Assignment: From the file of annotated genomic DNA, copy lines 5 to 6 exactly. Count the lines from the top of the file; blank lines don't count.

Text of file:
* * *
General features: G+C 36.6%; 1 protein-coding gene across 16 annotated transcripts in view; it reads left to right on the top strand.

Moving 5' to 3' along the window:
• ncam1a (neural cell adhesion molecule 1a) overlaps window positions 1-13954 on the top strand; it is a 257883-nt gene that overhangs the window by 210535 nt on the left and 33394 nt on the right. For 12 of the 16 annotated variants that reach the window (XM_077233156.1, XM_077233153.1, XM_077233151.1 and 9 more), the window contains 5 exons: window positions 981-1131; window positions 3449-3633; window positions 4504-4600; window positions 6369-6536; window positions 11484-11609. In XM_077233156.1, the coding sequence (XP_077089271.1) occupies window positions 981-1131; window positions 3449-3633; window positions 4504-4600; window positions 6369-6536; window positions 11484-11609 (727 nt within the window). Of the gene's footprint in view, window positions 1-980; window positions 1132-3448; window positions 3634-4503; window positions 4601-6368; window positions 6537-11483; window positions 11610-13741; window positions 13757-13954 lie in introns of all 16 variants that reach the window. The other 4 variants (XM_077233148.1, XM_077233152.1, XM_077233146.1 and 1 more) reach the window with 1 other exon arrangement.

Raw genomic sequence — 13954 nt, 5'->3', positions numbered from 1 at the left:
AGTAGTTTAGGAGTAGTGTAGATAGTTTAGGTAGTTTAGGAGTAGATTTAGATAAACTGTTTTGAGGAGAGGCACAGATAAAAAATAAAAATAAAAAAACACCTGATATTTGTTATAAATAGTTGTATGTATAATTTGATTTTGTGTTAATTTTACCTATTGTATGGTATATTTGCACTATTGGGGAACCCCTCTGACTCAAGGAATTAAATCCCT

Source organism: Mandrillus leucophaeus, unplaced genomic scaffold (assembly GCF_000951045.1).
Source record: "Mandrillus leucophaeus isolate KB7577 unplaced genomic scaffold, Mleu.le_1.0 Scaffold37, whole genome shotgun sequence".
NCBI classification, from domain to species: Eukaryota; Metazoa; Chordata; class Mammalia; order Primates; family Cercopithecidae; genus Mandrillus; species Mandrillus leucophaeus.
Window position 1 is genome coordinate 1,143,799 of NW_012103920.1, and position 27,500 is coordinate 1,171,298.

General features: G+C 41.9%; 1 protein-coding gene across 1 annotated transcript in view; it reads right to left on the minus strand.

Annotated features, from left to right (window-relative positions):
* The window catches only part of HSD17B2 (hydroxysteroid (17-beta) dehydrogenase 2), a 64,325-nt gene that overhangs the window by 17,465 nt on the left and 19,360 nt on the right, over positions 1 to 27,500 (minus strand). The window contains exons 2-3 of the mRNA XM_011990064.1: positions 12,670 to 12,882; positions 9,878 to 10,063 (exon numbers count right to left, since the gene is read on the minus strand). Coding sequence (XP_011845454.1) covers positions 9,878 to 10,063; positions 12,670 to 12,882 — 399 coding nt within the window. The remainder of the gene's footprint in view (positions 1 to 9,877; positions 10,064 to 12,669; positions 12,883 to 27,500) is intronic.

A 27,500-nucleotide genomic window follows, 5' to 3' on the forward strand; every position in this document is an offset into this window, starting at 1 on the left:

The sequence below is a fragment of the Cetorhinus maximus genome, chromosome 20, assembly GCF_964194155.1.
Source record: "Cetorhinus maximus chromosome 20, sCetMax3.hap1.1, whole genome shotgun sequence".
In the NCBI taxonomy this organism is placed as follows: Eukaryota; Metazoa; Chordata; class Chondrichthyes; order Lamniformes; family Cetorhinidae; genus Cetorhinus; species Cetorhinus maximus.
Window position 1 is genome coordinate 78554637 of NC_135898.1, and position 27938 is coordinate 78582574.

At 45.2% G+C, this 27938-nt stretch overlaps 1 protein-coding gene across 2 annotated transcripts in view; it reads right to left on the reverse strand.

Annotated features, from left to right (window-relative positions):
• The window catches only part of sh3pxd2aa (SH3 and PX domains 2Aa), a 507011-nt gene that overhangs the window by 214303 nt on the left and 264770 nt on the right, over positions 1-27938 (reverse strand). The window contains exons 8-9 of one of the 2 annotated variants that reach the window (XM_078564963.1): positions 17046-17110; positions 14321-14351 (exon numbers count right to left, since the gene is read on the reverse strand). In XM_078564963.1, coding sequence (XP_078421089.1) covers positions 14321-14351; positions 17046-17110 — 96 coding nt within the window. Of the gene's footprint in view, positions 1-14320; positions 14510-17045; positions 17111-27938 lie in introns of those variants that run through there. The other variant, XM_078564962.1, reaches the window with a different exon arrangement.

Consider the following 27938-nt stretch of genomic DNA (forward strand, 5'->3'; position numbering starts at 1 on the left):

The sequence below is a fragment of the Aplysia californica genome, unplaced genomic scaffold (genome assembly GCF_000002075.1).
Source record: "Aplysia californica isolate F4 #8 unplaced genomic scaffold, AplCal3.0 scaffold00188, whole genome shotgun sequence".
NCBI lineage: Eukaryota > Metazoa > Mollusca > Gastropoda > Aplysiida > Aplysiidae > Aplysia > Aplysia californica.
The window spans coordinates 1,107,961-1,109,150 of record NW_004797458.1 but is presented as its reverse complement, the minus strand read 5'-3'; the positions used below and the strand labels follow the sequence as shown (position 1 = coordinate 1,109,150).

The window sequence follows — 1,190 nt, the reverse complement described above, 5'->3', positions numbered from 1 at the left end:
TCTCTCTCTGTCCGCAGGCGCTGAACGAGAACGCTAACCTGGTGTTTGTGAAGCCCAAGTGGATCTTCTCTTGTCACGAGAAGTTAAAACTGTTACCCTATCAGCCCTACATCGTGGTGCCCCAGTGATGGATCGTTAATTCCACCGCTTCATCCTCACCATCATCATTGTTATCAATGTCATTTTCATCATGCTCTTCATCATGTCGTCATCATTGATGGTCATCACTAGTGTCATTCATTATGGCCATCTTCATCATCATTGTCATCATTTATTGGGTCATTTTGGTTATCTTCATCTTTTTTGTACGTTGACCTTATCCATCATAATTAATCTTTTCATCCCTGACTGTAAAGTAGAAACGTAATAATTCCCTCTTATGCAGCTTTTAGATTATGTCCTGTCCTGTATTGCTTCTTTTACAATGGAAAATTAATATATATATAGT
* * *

AGTAGTTTAGGAGTAGTGTAGATAGTTTAGGTAGTTTAGGAGTAGATTTAGATAAACTGTTTTGAGGAGAGGCACAGATAAAAAATAAAAATAAAAAAACACCTGATATTTGTTATAAATAGTTGTATGTATAATTTGATTTTGTGTTAATTTTACCTATTGTATGGTATATTTGCACTATTGGGGAACCCCTCTGACTCAAGGAATTAAATCCCT

Source organism: Mandrillus leucophaeus, unplaced genomic scaffold (assembly GCF_000951045.1).